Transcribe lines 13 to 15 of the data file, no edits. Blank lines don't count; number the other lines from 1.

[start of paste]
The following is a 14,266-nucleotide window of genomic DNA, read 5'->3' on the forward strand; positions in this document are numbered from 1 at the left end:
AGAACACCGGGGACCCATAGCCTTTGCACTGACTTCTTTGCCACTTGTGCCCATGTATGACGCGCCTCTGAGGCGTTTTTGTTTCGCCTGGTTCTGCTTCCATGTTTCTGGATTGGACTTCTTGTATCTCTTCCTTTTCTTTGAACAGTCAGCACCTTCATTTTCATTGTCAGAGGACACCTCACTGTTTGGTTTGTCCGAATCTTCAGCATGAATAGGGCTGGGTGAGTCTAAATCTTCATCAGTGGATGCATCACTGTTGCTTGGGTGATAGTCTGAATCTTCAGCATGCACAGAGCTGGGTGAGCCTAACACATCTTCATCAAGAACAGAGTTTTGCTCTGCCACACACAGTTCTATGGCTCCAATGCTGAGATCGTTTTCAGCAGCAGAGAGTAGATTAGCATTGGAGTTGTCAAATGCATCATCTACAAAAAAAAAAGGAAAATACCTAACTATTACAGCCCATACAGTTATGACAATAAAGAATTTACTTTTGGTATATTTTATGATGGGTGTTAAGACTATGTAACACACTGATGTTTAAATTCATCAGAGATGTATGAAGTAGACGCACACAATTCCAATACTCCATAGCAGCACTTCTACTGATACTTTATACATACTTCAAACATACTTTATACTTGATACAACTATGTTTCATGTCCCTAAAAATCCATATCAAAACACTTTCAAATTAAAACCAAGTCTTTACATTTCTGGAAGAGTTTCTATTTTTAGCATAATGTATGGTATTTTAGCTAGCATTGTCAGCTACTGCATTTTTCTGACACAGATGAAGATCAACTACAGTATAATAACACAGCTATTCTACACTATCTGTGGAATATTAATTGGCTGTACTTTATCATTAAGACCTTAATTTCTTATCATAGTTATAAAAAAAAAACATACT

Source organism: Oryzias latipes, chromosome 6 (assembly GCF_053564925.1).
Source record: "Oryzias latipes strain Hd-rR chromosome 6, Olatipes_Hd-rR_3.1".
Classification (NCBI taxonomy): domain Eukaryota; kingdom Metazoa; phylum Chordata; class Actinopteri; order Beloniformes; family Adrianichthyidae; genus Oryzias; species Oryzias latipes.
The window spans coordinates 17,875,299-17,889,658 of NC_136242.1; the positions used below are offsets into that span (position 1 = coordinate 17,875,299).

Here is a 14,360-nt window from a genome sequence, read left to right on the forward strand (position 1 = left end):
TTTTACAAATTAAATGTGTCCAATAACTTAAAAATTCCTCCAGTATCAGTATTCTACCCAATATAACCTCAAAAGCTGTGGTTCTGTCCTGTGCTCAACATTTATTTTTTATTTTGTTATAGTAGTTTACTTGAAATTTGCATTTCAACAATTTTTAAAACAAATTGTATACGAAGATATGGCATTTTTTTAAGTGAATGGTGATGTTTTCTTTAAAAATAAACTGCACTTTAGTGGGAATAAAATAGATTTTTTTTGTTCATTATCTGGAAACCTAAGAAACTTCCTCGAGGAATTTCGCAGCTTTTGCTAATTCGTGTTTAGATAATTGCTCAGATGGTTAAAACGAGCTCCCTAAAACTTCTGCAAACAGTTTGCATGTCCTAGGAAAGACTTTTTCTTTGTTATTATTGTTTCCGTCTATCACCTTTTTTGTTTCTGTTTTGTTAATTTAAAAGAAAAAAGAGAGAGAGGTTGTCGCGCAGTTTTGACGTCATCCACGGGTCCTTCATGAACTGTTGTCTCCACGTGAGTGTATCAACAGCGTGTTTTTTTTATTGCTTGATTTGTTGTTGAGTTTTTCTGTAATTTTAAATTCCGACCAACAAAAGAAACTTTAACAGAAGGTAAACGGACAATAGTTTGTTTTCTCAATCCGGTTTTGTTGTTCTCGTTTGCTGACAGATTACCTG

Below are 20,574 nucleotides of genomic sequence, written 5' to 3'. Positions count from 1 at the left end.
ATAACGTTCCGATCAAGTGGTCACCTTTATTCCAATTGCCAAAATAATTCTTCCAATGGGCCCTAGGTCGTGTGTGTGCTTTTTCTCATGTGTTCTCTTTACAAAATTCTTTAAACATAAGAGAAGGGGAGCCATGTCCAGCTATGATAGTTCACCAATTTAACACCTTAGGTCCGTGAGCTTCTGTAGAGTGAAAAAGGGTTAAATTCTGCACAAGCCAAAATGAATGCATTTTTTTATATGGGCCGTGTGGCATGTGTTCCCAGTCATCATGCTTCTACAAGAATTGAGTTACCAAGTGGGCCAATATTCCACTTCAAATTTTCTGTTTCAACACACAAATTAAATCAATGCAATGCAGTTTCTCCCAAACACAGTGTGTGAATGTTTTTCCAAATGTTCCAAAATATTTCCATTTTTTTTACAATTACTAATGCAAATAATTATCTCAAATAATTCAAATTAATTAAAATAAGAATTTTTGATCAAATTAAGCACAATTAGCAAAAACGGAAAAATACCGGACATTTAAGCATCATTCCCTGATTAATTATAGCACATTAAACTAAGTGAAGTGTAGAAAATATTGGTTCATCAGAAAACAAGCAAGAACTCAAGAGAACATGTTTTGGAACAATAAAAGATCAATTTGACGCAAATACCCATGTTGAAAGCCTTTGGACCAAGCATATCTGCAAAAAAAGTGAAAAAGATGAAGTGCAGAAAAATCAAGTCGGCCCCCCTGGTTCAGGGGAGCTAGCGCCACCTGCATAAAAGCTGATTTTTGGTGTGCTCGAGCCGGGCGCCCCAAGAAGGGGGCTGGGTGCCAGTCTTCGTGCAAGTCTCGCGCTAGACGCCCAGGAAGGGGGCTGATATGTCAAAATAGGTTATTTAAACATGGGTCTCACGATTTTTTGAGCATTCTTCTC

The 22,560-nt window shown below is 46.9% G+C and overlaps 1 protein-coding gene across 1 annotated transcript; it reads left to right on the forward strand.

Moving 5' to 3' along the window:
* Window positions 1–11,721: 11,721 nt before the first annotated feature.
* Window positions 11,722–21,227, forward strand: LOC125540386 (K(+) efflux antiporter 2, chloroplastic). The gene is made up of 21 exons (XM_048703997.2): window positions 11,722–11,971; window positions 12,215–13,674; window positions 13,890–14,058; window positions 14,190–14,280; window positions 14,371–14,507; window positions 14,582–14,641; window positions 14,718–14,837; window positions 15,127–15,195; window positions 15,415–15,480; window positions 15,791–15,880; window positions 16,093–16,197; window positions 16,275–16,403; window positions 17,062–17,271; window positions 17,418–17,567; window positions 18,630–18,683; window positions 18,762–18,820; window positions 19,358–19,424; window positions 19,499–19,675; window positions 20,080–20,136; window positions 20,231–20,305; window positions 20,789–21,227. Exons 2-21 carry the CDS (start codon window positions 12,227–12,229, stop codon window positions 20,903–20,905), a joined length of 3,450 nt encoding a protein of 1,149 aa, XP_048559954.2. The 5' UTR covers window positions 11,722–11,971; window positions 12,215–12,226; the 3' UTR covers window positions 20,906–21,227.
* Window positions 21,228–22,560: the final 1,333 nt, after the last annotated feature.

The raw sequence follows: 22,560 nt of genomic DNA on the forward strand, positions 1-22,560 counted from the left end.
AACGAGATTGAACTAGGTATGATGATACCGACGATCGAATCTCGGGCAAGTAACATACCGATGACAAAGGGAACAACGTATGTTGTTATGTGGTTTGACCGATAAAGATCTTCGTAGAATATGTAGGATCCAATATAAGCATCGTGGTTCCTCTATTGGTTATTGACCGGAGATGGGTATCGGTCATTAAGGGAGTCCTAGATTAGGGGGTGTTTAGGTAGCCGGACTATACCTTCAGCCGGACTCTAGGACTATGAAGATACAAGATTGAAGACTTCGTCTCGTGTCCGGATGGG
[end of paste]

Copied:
* Window positions 1–11,721: 11,721 nt before the first annotated feature.
* Window positions 11,722–21,227, forward strand: LOC125540386 (K(+) efflux antiporter 2, chloroplastic). The gene is made up of 21 exons (XM_048703997.2): window positions 11,722–11,971; window positions 12,215–13,674; window positions 13,890–14,058; window positions 14,190–14,280; window positions 14,371–14,507; window positions 14,582–14,641; window positions 14,718–14,837; window positions 15,127–15,195; window positions 15,415–15,480; window positions 15,791–15,880; window positions 16,093–16,197; window positions 16,275–16,403; window positions 17,062–17,271; window positions 17,418–17,567; window positions 18,630–18,683; window positions 18,762–18,820; window positions 19,358–19,424; window positions 19,499–19,675; window positions 20,080–20,136; window positions 20,231–20,305; window positions 20,789–21,227. Exons 2-21 carry the CDS (start codon window positions 12,227–12,229, stop codon window positions 20,903–20,905), a joined length of 3,450 nt encoding a protein of 1,149 aa, XP_048559954.2. The 5' UTR covers window positions 11,722–11,971; window positions 12,215–12,226; the 3' UTR covers window positions 20,906–21,227.
* Window positions 21,228–22,560: the final 1,333 nt, after the last annotated feature.